# Confidence Intervals and Hypothesis Tests

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Confidence Intervals and Hypothesis Tests
Section 4.5 Confidence Intervals and Hypothesis Tests

Bootstrap and Randomization Distributions
Bootstrap Distribution Randomization Distribution Estimates the distribution of sample statistics Estimates the distribution of sample statistics, if H0 true Centered around the observed sample statistic Centered around the null hypothesized value Simulate sampling from the population by resampling from the original sample Simulate samples assuming H0 were true Big difference: a randomization distribution assumes H0 is true, while a bootstrap distribution does not

Which Distribution? Let  be the average amount of sleep college students get per night. Data was collected on a sample of students, and for this sample hours. A bootstrap distribution is generated to create a confidence interval for , and a randomization distribution is generated to see if the data provide evidence that  > 7. Which distribution below is the bootstrap distribution? (a) is centered around the sample statistic, 6.7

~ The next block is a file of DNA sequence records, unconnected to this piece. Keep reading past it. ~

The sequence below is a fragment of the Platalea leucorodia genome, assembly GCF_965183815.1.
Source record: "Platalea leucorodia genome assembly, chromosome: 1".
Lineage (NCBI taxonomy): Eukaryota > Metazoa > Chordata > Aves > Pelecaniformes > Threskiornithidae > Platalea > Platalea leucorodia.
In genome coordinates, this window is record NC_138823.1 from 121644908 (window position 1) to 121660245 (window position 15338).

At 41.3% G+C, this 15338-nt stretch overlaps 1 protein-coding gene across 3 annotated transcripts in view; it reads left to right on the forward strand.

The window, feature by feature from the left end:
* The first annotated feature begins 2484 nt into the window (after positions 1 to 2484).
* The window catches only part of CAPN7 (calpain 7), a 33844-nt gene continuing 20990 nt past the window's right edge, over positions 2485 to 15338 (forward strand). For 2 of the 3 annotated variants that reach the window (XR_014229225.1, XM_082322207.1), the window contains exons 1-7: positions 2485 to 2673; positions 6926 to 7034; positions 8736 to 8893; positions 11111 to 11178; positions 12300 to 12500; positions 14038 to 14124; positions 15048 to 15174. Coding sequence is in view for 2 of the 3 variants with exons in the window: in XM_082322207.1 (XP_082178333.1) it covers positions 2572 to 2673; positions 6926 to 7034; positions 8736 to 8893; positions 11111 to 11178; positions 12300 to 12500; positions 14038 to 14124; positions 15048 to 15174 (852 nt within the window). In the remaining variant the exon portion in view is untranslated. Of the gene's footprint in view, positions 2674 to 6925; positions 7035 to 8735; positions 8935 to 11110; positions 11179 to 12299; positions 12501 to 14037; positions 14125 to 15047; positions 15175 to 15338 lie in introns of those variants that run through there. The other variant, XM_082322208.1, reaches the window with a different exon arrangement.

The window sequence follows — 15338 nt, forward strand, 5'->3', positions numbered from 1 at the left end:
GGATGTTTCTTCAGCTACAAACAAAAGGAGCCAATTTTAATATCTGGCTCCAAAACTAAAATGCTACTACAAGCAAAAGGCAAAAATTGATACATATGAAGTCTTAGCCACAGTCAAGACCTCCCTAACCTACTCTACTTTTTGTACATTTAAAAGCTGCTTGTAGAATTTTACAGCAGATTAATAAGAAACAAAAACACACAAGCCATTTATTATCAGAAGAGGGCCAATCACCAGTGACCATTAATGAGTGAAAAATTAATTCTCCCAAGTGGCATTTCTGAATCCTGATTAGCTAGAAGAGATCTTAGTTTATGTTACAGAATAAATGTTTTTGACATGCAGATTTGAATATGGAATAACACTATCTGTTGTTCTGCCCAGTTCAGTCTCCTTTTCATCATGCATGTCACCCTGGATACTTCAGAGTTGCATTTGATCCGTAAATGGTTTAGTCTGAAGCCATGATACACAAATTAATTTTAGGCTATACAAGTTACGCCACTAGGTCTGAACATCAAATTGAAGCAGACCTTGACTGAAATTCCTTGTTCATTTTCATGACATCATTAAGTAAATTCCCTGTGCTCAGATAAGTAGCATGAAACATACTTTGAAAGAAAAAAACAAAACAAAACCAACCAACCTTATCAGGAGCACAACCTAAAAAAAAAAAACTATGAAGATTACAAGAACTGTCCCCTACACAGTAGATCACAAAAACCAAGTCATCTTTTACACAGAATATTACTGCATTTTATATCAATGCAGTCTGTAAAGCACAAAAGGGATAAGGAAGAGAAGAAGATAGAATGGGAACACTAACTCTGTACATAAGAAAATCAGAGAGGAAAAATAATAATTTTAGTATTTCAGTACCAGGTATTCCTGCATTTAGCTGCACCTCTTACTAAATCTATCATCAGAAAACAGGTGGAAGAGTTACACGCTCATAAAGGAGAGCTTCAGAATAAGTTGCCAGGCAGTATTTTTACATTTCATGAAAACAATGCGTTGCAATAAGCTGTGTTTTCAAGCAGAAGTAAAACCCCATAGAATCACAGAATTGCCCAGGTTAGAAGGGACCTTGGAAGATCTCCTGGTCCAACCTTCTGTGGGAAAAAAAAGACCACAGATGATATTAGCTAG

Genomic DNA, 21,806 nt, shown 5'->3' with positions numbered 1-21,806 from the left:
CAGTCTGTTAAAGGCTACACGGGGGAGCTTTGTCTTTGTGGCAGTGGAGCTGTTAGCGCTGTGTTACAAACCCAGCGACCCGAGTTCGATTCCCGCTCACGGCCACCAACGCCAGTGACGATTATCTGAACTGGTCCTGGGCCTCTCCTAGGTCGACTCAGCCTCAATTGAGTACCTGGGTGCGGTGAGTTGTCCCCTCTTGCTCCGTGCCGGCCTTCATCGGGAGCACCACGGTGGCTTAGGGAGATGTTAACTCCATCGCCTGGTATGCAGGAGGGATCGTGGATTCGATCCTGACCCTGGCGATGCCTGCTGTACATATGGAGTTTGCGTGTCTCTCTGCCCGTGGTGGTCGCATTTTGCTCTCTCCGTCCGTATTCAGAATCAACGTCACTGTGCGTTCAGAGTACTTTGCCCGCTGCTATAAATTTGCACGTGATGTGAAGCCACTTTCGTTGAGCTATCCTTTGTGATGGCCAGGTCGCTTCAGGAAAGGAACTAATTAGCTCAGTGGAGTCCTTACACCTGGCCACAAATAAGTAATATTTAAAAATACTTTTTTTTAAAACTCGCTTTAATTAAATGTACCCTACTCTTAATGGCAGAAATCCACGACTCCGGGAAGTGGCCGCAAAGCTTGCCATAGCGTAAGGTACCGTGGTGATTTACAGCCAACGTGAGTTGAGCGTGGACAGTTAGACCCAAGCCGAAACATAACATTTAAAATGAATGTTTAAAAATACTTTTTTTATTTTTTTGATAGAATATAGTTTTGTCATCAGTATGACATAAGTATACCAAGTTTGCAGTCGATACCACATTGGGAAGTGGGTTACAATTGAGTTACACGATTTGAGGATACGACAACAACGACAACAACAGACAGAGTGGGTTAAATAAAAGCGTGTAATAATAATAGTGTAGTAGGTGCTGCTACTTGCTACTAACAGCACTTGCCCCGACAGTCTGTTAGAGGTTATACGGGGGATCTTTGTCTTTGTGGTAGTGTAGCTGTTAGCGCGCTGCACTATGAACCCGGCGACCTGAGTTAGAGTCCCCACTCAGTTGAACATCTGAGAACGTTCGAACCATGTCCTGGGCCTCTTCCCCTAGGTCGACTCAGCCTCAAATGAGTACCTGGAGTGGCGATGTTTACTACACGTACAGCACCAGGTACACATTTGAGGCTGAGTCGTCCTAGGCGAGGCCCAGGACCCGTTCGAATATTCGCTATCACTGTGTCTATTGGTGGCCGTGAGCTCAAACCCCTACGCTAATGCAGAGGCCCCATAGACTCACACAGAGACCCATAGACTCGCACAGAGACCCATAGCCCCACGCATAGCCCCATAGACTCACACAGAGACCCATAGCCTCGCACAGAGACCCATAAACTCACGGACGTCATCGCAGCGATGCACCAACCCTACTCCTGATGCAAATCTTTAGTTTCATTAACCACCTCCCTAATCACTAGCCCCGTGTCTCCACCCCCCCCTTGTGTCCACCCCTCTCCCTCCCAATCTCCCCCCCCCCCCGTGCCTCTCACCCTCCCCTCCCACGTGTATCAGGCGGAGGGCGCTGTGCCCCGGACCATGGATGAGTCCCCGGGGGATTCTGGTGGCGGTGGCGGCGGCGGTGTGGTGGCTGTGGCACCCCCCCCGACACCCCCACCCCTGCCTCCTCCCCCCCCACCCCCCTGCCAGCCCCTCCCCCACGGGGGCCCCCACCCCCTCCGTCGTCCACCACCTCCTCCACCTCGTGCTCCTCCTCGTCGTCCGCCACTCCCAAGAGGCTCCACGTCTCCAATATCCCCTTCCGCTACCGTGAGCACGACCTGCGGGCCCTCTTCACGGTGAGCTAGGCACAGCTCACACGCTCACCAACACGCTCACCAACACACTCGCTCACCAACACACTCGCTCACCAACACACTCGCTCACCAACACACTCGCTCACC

Which Distribution? Intro stat students are surveyed, and we find that 152 out of 218 are female. Let p be the proportion of intro stat students at that university who are female. A bootstrap distribution is generated for a confidence interval for p, and a randomization distribution is generated to see if the data provide evidence that p > 1/2. Which distribution is the randomization distribution? (a) is centered around the null value, 1/2

Body Temperature We created a bootstrap distribution for average body temperature by resampling with replacement from the original sample (

Body Temperature We also created a randomization distribution to see if average body temperature differs from 98.6F by adding 0.34 to every value to make the null true, and then resampling with replacement from this modified sample:

Body Temperature These two distributions are identical (up to random variation from simulation to simulation) except for the center The bootstrap distribution is centered around the sample statistic, 98.26, while the randomization distribution is centered around the null hypothesized value, 98.6 The randomization distribution is equivalent to the bootstrap distribution, but shifted over

Body Temperature Bootstrap Distribution Randomization Distribution
98.26 98.6 Randomization Distribution H0:  = 98.6 Ha:  ≠ 98.6 Talk about the fact that the null hypothesized value is in the extremes of the bootstrap distribution, so the sample statistic is in the extremes of the randomization distribution

Body Temperature Bootstrap Distribution Randomization Distribution
98.26 98.4 Randomization Distribution H0:  = 98.4 Ha:  ≠ 98.4 Talk about the fact that the null hypothesized value is not in the extremes of the bootstrap distribution, so the sample statistic is not in the extremes of the randomization distribution